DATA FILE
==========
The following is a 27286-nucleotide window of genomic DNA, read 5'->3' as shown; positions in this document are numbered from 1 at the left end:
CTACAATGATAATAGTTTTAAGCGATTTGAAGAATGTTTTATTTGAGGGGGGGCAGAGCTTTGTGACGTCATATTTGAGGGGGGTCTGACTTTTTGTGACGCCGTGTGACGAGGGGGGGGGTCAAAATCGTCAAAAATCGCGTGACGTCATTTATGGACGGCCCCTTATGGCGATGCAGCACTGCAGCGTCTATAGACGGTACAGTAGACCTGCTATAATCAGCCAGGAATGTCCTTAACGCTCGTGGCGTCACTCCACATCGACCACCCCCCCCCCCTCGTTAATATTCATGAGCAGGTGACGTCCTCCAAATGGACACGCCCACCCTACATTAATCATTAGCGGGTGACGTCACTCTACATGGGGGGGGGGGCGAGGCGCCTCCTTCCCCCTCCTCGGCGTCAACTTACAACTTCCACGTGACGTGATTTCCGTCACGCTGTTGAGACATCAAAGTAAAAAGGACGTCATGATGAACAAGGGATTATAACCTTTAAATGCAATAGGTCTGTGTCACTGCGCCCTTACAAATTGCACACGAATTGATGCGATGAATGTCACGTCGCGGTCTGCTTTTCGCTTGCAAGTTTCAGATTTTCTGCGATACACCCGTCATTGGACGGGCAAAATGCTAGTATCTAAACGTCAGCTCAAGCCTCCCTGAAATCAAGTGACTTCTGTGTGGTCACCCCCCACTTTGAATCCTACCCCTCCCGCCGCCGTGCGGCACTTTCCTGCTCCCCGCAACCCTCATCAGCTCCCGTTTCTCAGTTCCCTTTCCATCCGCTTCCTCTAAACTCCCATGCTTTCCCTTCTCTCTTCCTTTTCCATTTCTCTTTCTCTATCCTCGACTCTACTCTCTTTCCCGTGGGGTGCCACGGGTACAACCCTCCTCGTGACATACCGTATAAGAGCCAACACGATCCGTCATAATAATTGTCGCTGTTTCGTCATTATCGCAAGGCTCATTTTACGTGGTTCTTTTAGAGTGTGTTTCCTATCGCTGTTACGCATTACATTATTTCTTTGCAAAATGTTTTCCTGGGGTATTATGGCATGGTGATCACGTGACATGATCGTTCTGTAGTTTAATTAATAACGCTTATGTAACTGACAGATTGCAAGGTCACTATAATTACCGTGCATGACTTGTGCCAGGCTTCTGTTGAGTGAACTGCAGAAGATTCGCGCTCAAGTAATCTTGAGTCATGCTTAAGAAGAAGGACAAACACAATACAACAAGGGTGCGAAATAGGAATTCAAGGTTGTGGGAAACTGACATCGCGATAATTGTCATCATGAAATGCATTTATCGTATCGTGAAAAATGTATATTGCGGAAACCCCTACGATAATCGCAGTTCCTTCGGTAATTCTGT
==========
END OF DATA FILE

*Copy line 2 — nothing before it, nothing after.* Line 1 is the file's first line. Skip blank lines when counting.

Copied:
CTACAATGATAATAGTTTTAAGCGATTTGAAGAATGTTTTATTTGAGGGGGGGCAGAGCTTTGTGACGTCATATTTGAGGGGGGTCTGACTTTTTGTGACGCCGTGTGACGAGGGGGGGGGTCAAAATCGTCAAAAATCGCGTGACGTCATTTATGGACGGCCCCTTATGGCGATGCAGCACTGCAGCGTCTATAGACGGTACAGTAGACCTGCTATAATCAGCCAGGAATGTCCTTAACGCTCGTGGCGTCACTCCACATCGACCACCCCCCCCCCCTCGTTAATATTCATGAGCAGGTGACGTCCTCCAAATGGACACGCCCACCCTACATTAATCATTAGCGGGTGACGTCACTCTACATGGGGGGGGGGGCGAGGCGCCTCCTTCCCCCTCCTCGGCGTCAACTTACAACTTCCACGTGACGTGATTTCCGTCACGCTGTTGAGACATCAAAGTAAAAAGGACGTCATGATGAACAAGGGATTATAACCTTTAAATGCAATAGGTCTGTGTCACTGCGCCCTTACAAATTGCACACGAATTGATGCGATGAATGTCACGTCGCGGTCTGCTTTTCGCTTGCAAGTTTCAGATTTTCTGCGATACACCCGTCATTGGACGGGCAAAATGCTAGTATCTAAACGTCAGCTCAAGCCTCCCTGAAATCAAGTGACTTCTGTGTGGTCACCCCCCACTTTGAATCCTACCCCTCCCGCCGCCGTGCGGCACTTTCCTGCTCCCCGCAACCCTCATCAGCTCCCGTTTCTCAGTTCCCTTTCCATCCGCTTCCTCTAAACTCCCATGCTTTCCCTTCTCTCTTCCTTTTCCATTTCTCTTTCTCTATCCTCGACTCTACTCTCTTTCCCGTGGGGTGCCACGGGTACAACCCTCCTCGTGACATACCGTATAAGAGCCAACACGATCCGTCATAATAATTGTCGCTGTTTCGTCATTATCGCAAGGCTCATTTTACGTGGTTCTTTTAGAGTGTGTTTCCTATCGCTGTTACGCATTACATTATTTCTTTGCAAAATGTTTTCCTGGGGTATTATGGCATGGTGATCACGTGACATGATCGTTCTGTAGTTTAATTAATAACGCTTATGTAACTGACAGATTGCAAGGTCACTATAATTACCGTGCATGACTTGTGCCAGGCTTCTGTTGAGTGAACTGCAGAAGATTCGCGCTCAAGTAATCTTGAGTCATGCTTAAGAAGAAGGACAAACACAATACAACAAGGGTGCGAAATAGGAATTCAAGGTTGTGGGAAACTGACATCGCGATAATTGTCATCATGAAATGCATTTATCGTATCGTGAAAAATGTATATTGCGGAAACCCCTACGATAATCGCAGTTCCTTCGGTAATTCTGT